Other states urge women to consider continuing the pregnancy and then giving up their child for adoption. Last year, Monica Eary, a stay-at-home mom in Omaha, Nebraska, discovered that if she continued her pregnancy, her son would likely die within minutes of being born due to a congenital defect. If he lived, he’d need intensive medical care for the rest of his life — a prospect that Eary’s family could not afford financially or emotionally.
The day before Eary’s abortion, she sat in the bathtub and called her clinic to arrange the procedure. In the middle of the call, she had to listen to a state-mandated recording. It urged her to consider adoption and walked her through ways to get child support, she recalled.
Eary was infuriated.
“It made me understand how disconnected I think the people who are passing these laws are. I don’t think they understand or that they don’t even think about people in my situation and everything that goes along with it,” Eary said. “It feels like they’re rubbing your nose in it and they’re trying to take the control away… Like they’re the parents or something, and you’re their child and they’re scolding you and telling you, trying to talk you out of it.”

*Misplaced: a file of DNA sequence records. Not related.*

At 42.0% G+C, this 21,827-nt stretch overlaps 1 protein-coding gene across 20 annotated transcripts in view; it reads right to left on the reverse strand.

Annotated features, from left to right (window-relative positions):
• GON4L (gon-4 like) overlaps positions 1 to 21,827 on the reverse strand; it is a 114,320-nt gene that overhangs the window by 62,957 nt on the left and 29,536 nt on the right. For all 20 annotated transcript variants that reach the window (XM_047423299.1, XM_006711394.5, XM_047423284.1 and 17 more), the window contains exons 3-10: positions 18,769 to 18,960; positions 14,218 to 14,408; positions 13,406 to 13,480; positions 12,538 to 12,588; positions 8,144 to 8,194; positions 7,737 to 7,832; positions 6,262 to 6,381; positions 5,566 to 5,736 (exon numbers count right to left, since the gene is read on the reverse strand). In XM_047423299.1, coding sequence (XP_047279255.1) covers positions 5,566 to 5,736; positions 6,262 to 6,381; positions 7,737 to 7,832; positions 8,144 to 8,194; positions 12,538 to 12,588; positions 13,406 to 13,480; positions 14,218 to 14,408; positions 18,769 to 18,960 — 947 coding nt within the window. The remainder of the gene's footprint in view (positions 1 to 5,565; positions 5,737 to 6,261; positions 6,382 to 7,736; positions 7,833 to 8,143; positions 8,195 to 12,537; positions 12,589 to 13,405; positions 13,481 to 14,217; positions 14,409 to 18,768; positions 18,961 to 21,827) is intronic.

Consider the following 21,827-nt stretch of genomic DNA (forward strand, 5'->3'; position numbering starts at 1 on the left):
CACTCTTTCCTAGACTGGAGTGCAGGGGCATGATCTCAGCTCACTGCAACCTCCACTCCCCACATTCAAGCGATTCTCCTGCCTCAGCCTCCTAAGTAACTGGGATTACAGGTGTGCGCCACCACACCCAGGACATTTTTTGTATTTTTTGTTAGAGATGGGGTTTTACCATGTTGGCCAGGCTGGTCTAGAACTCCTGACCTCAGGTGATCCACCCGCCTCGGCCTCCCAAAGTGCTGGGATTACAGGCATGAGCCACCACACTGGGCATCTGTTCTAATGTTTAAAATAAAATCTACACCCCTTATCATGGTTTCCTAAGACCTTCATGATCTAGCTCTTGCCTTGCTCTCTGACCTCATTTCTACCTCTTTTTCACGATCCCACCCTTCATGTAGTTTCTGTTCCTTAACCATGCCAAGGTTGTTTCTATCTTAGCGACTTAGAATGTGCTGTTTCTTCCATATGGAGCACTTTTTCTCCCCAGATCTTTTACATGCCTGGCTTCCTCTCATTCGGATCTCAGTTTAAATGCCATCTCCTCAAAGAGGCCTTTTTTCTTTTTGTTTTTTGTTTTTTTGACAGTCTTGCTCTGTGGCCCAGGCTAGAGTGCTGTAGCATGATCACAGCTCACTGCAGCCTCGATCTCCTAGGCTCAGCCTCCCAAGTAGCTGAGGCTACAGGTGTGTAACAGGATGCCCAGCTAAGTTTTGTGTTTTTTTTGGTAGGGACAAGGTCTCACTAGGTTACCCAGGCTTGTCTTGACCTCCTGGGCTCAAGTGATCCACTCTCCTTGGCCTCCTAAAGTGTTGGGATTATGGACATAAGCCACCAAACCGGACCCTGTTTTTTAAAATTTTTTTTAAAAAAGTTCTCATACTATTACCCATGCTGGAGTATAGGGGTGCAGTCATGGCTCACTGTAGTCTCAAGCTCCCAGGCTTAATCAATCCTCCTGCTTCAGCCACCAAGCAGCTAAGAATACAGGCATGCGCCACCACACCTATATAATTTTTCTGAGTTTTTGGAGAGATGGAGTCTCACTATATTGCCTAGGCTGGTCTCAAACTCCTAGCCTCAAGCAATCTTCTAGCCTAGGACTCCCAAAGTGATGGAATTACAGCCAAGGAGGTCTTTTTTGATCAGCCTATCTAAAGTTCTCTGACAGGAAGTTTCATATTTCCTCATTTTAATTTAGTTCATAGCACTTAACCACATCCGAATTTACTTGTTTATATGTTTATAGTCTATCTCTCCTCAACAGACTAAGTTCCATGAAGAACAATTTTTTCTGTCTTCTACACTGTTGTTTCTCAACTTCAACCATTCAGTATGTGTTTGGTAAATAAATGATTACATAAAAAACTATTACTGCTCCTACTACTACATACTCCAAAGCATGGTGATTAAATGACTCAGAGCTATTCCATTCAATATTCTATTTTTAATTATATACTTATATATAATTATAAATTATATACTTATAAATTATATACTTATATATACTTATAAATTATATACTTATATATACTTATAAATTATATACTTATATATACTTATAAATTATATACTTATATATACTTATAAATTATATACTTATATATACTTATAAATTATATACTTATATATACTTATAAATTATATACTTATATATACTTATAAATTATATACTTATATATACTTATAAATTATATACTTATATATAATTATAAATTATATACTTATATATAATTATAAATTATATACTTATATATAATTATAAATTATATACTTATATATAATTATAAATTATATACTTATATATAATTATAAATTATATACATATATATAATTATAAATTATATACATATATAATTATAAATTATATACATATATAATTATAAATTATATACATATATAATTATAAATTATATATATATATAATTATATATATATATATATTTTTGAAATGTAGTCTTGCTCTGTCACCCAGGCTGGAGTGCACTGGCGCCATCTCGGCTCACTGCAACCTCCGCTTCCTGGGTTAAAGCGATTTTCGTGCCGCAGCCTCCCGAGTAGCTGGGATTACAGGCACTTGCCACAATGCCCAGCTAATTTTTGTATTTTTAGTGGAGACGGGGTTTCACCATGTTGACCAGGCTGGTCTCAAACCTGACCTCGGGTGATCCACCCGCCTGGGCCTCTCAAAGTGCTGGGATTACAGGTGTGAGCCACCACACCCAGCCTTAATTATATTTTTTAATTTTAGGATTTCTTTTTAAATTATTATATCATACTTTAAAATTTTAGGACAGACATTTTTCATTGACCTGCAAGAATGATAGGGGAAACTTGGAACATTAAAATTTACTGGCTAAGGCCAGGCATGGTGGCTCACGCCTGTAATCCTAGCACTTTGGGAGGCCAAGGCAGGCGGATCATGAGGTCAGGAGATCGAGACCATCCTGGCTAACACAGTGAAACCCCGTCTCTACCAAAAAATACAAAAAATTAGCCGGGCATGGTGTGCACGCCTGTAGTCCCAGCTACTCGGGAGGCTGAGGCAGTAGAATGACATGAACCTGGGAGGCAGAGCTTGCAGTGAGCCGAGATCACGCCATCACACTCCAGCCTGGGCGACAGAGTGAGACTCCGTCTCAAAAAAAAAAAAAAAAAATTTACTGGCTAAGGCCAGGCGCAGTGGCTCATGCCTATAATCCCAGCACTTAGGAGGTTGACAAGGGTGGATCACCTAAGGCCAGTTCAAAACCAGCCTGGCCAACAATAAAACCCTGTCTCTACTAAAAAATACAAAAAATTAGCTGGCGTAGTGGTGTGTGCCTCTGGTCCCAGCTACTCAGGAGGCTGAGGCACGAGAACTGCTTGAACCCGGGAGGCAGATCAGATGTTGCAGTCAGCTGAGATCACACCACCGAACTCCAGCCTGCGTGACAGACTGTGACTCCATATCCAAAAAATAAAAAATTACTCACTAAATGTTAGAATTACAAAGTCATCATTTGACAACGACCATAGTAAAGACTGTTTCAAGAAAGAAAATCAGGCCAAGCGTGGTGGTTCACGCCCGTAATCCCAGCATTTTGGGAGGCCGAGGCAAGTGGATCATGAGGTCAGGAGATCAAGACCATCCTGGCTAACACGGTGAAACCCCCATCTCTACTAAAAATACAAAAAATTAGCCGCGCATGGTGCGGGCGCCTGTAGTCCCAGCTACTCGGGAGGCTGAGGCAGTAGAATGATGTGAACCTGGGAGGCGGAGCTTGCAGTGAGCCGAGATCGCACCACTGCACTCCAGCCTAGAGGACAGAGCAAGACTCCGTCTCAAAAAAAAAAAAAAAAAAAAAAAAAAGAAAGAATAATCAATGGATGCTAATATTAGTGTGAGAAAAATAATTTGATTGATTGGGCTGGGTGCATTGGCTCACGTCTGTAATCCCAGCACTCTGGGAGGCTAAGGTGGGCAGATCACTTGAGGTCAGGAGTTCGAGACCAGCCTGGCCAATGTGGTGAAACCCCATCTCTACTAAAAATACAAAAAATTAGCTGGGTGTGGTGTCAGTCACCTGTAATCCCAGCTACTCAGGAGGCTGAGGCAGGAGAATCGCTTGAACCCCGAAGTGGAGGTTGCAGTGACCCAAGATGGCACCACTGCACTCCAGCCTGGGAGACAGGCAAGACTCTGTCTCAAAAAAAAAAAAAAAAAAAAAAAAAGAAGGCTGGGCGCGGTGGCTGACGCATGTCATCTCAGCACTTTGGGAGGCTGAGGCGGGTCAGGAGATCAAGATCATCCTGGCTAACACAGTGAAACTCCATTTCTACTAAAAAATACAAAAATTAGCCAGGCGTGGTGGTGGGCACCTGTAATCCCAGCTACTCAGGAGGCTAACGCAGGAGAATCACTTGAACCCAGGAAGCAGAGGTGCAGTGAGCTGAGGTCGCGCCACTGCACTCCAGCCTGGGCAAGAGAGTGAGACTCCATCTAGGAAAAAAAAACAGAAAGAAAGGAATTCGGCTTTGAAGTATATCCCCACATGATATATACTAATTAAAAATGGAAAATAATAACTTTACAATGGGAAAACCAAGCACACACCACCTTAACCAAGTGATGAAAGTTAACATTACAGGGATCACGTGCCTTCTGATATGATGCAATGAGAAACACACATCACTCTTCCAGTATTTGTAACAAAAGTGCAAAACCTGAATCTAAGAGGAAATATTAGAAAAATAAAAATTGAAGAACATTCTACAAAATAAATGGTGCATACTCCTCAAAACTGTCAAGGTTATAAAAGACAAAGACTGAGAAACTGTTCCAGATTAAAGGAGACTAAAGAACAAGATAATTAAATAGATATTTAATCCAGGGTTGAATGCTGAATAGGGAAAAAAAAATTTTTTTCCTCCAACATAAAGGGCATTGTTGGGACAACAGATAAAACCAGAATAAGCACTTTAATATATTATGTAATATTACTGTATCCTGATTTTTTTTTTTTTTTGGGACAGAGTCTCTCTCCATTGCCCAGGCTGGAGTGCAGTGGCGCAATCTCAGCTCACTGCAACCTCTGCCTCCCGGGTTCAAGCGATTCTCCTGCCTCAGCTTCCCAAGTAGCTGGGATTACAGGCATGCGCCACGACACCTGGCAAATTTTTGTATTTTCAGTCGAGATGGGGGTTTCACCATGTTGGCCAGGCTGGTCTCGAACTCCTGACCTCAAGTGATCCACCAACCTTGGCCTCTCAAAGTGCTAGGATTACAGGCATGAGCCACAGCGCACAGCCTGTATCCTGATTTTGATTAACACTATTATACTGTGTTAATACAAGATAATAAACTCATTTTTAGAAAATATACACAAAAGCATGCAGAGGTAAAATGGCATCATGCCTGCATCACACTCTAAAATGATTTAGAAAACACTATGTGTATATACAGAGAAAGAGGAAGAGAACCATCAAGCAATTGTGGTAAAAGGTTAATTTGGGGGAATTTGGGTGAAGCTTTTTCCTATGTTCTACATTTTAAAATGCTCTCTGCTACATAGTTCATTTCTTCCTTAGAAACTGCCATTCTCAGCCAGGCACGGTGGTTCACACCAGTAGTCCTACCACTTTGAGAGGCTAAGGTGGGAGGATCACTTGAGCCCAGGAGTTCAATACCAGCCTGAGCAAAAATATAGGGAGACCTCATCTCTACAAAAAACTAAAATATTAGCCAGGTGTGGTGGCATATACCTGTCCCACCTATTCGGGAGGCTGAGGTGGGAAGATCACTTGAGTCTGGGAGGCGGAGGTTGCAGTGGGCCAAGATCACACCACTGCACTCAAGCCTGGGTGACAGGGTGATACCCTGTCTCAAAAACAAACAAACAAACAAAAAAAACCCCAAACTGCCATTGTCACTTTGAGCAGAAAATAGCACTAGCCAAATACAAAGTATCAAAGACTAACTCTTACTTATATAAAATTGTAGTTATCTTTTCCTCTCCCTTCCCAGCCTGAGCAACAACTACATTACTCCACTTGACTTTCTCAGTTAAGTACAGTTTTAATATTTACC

Informed consent requirements have been the subject of scores of lawsuits, but activists don’t expect a definitive ruling on their constitutionality anytime soon. In December, the Supreme Court left in place an informed consent law in Kentucky requiring doctors to show and narrate an ultrasound of the fetus, even if the patient doesn’t want to see or listen to it. Louisiana, Wisconsin, and Texas have similar laws in effect.
That requirement can be harrowing for patients. When Stephanie Gomez got an abortion in Texas in 2012, her doctor told her he was legally obligated to give her a “transvaginal ultrasound.” (Technically, Texas doesn’t specify what type of ultrasound patients must undergo. However, most women get abortions too early for accurate “jelly on the belly” ultrasounds, so providers usually need a transvaginal ultrasound to describe the fetus and play its heartbeat.)
Pregnant from a relationship she describes as abusive, Gomez was 18 years old and had never gone to the doctor before without her mom. She had no idea that a transvaginal ultrasound existed, let alone that it involved sticking a wand up her vagina.
Her doctor was also required to display the image, narrate the ultrasound, and make the fetal heartbeat audible. He had no choice, Gomez recalled him telling her, but she did: She didn’t have to pay attention.
“Do whatever you need to do, if you don’t want to look at it,” the doctor told Gomez. “You can close your eyes or you can look away… You can cover your ears, but I have to play the heartbeat.”
She took that advice, looking away from the screen and covering her ears during the ultrasound.
“I breathed this sigh of relief. I don’t know what would have happened to me if I had heard a heartbeat. That was an intimidation effort, for sure, by the state,” said Gomez. “I was already, like, so concerned with my religion and, you know, how I was going to exist afterward.”
Illustration by Nina Raj.